Saturday, 14 November 2009

No Smoke Without Soya: The Most Photographed Man in Bermuda

I’m scrutinizing the advertising on the wrappings of two plants I can’t seem to live without: tobacco leaves and soya beans.
"Because what you eat shapes your lifeMake your body a better place to live". "Fumer tue" (smoking kills)

Two constants: cigars and soya: daily, orally, necessary; I have to swallow a contradiction. Yet there’s a harmony in the imagery; a sublime synchronicity unites my two favorite brands.
If I were to trace both the leafy-sleepy-island-nude and the poised panther, I'd have almost identical tracings.
Cheek to cheek.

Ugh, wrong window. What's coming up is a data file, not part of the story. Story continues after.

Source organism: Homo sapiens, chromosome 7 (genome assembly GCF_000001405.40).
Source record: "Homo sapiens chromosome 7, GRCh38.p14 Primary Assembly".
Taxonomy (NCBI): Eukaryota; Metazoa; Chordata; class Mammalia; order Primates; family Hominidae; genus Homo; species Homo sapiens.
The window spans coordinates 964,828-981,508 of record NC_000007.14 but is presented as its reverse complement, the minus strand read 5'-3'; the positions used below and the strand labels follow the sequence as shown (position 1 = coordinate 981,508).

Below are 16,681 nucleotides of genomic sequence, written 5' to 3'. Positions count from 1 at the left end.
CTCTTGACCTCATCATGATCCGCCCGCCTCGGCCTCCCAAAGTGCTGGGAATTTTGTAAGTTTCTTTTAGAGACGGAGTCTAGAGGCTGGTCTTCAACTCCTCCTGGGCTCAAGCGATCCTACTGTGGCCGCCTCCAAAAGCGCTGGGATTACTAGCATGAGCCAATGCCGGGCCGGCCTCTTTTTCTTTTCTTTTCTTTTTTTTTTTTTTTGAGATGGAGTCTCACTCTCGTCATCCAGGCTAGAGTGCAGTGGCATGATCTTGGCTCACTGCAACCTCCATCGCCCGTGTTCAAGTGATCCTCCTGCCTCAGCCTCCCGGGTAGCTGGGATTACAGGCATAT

Leaf to leaf.
But it has taken an out-of-time postcard from Bermuda, ironically, a place associated with disappearances, to reveal (through pataphysical association and pictorial logic) that there’s no such thing as “smoke without soya”.

On the reverse of the postcard there's a map of Bermuda: a country you wouldn't struggle to draw from memory - no need to 'know it like the back of your hand' - you could just trace the side of your hand.
"The policeman who directs traffic from his bird cage in the Island's busy capital is, perhaps the most photographed man in Bermuda".
I wonder how many photographs exist of this policeman's hand mimicking his native land?
I burn a book a day; smoke 20 Panthers every day; 2 tins of 10 cost €9.50 (£8.99) in France, where I go to import mine. The average paperback costs about £8.99. If I bought my Panthers in the UK, where they cost £8.99 per tin of ten, I’d be burning a hardback a day!
Look, I'm getting as mean as the Dean!
Pyramid of panthers/2800 cigar triangle.
Leaning tower of soya.

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